By Marion Wallace, 21 June 2016
Randolph Vigne, who has died aged 87 in Canterbury, UK, was an anti-apartheid activist, historian, publisher and senior figure in the South African Liberal Party. He was a leading light in the Namibia Support Committee, the chief UK campaigning organisation for Namibian independence, and it was on his initiative that the Friends of Namibia Society was founded in 1969 and again in 1996.
Randolph spent much of his life campaigning for the independence of Namibia, which was named South West Africa until 1990 and was under South African rule and subject to apartheid (despite United Nations resolutions to the contrary). In Cape Town in the 1950s he made links with activists from the territory, and in 1961 he was invited to Namibia, where he met Herero paramount chief Hosea Kutako and other leaders. Forced to flee South Africa in 1964, he continued to support the Namibian cause and became, in his own words, “a one-man support organization for the visits of the ceaselessly travelling SWAPO President, Sam Nujoma, and his aides”.
After Peter Katjavivi set up the first London office of SWAPO (the main liberation movement and now Namibia’s party of government), Randolph spearheaded the founding of (the original) Friends of Namibia “in a downpour of rain, on 17 July 1969…at a public meeting in Red Lion Square”. He served as its president until 1974, when the Friends changed its name to the Namibia Support Committee and adopted a more radical, solidarity-based approach, with Randolph as Hon. Secretary between 1974 and 1990. He was always very active in the organisation’s many activities and his presence, work and quiet authority had much to do with the credibility it achieved at an international level. He was also active in the Anti-Apartheid Movement and the International Defence and Aid Fund for Southern Africa (IDAF).
Independence was finally achieved on 21 March 1990 – a good quarter-century after most former colonies in Africa. In 2004 Randolph summed up his thoughts on the years of solidarity:
“The Friends of Namibia and then the Namibia Support Committee had helped right to triumph at last, to see a people freed from colonial overlordship and to win their birthright of national sovereignty. We had contributed also, by our long struggle on South Africa’s flank, to bringing down the apartheid government itself. Perhaps our efforts were best recognized when we were asked by the government of the Republic of Namibia to set up an Anglo-Namibian friendship association in Britain and to call it the Friends of Namibia Society.”
Randolph was the prime mover in setting up the new Friends of Namibia Society, and became its Founding Chairman in 1996.
Randolph’s achievements in other areas are perhaps less well-known to the Namibian(ist) community. He was a respected publisher and historian, writing on Namibia and a wide range of other topics, and continuing his research and writing until very recently. Two scholarly articles (on the natural history of the Cape in the 18th century and the Congress Alliance) appeared this year, and a major work on Thomas Pringle, the Scottish writer and abolitionist who emigrated to South Africa in 1820, in 2014. He also wrote on Huguenot history – of Huguenot descent himself, he was active in the Huguenot Society – and produced a history of the South African Liberal Party.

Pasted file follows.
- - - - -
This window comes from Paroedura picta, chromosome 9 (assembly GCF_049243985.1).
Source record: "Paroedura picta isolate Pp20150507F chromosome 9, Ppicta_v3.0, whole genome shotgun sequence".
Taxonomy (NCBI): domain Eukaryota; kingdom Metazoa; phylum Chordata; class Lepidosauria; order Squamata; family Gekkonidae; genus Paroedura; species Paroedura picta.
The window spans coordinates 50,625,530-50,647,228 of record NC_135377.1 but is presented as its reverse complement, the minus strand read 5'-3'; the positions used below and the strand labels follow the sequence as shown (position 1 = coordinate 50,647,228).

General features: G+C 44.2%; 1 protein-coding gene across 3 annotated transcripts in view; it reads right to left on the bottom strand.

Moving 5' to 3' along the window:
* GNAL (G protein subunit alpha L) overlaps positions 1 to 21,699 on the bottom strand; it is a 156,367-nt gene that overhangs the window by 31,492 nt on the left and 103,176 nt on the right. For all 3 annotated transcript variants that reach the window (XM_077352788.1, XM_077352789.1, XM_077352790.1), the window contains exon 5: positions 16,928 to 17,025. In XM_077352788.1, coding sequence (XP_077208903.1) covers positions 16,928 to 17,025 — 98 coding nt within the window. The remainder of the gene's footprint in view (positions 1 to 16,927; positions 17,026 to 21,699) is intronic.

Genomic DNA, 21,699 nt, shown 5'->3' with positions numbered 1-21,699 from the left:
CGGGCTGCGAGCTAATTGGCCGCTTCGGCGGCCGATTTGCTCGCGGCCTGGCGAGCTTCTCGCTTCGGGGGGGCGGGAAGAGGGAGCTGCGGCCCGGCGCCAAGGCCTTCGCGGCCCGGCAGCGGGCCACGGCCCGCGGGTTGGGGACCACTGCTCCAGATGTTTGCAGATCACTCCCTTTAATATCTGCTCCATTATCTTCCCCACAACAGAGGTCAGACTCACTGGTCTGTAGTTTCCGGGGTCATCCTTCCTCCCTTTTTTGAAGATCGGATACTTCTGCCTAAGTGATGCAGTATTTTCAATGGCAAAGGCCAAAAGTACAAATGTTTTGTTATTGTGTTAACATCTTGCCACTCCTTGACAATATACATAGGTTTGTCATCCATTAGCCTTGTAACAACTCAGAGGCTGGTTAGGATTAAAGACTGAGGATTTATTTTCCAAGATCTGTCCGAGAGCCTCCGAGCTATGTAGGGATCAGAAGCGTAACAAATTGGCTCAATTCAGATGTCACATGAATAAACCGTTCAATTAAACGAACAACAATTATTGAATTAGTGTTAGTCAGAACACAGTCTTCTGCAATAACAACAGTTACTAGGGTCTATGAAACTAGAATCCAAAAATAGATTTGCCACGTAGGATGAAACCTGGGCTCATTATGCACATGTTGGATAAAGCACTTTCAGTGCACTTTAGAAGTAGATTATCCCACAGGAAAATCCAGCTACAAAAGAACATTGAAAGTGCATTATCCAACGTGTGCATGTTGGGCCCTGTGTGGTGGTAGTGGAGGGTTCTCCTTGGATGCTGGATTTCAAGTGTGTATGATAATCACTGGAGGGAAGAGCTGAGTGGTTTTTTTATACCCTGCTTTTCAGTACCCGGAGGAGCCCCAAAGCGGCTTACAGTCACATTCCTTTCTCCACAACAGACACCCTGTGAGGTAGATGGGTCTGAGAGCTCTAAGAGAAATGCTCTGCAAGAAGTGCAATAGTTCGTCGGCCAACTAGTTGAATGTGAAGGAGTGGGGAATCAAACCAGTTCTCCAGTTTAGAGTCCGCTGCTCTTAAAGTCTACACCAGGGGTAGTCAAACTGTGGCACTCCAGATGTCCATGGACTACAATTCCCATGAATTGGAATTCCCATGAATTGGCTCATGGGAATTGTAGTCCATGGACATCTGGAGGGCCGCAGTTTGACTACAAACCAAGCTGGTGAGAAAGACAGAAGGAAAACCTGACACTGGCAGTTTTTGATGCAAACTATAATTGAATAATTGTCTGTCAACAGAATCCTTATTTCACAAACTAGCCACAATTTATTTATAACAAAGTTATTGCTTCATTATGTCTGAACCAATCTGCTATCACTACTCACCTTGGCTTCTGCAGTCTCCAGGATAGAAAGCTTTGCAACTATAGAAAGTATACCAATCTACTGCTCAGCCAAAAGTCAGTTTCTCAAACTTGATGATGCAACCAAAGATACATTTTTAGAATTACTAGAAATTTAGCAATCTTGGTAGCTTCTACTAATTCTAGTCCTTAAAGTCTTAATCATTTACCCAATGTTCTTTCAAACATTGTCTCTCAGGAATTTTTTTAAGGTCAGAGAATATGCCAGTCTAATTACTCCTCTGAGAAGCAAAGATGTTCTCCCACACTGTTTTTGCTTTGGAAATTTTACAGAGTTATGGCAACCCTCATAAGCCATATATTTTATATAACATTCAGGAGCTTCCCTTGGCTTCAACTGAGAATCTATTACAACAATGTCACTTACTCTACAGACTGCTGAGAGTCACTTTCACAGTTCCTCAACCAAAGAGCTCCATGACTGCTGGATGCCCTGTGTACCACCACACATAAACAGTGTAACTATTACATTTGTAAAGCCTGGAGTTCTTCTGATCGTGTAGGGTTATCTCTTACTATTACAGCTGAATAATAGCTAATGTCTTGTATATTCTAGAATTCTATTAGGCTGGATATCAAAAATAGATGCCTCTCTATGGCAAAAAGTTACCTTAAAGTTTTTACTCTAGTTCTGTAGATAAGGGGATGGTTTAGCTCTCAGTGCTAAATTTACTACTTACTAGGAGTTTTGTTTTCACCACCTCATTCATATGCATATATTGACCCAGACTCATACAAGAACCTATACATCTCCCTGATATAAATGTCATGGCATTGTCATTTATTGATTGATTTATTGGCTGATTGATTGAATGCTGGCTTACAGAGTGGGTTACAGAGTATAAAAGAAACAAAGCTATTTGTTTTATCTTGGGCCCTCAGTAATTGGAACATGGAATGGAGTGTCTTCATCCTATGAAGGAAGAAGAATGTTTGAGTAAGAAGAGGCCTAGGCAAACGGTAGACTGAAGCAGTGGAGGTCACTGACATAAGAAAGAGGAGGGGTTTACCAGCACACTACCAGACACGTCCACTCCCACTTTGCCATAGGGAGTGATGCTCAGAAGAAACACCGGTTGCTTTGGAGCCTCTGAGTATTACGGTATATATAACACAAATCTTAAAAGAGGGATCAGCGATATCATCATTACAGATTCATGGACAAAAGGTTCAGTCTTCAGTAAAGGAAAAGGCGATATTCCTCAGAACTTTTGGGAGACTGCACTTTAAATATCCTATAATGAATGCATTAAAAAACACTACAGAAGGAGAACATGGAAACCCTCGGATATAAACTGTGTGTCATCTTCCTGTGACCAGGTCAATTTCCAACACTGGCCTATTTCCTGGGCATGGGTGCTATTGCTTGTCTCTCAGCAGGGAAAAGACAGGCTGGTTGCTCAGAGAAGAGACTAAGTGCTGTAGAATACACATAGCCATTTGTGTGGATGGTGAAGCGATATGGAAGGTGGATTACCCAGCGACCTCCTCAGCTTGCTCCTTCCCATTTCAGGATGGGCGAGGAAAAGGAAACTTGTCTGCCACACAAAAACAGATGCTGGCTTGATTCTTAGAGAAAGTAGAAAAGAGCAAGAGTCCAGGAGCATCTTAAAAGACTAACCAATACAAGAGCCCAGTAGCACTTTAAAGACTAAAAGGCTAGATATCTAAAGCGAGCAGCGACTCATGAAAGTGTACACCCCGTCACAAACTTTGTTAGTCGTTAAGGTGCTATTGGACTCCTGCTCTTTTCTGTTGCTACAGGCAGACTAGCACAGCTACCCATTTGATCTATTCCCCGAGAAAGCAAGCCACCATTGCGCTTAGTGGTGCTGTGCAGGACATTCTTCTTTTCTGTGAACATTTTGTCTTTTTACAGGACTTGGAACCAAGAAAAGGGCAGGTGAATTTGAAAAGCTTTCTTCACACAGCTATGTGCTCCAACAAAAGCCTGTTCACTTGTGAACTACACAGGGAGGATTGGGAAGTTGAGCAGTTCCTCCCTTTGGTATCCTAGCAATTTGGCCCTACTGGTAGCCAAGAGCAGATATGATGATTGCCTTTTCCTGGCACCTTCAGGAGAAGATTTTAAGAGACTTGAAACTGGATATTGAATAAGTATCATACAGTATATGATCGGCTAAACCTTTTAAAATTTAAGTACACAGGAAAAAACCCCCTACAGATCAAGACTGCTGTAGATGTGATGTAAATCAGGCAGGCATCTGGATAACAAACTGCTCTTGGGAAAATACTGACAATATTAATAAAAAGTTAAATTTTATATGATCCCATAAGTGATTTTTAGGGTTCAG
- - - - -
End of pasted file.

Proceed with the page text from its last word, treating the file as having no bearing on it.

One of his most recent works, written with the publisher James Currey, was published in 2014 called The New African: A History, about a magazine they published (together with Neville Rubin and Timothy Holmes) in Cape Town between 1962 and 1964. A mix of culture and politics, the magazine was both innovative and too radical for the apartheid government, which closed it down – but not before it had served as a vehicle through which to publish African writers from across the continent. Randolph was also heavily involved in opposing apartheid in South Africa itself, and among other things participated in the African Resistance Movement in the early 1960s. Banned by the South African government and with his home firebombed, Randolph was forced to flee South Africa for the UK in 1964.
Randolph returned to South Africa in 1990, and in recent years he and his wife Gillian have also spent part of each year in the UK. He is held in high respect in Namibian government circles, and he has also been recognised by the South African government with the award of the Order of Luthuli in Silver, of which he was very proud.
Jo Morris, a trade union leader and a former Executive Secretary of the Namibia Support Committee, writes that “Randolph will be remembered for a life well spent, and as a supporter in so many different (often unobtrusive) ways of Namibia and its associated causes – and as a very unlikely but effective subversive…he was always very supportive to me as a young and inexperienced activist…Randolph was wonderful – and his contradictions and the subversiveness, hidden behind the bow tie and affable English gent front, always made me laugh.”
Randolph is survived by his wife, Gillian, his two children Piers and Lucy, and four grandchildren. He is held in great affection as well as admiration in the solidarity community, and will be much missed.
James Randolph Vigne, 1928–2016
Quotes, unless otherwise stated, taken from Randolph Vigne, “Standing by SWAPO: British Campaigning for Namibia” (2004)
Obituary in the Namibian newspaper
Obituary in New Era newspaper
Video interview recorded in 2004.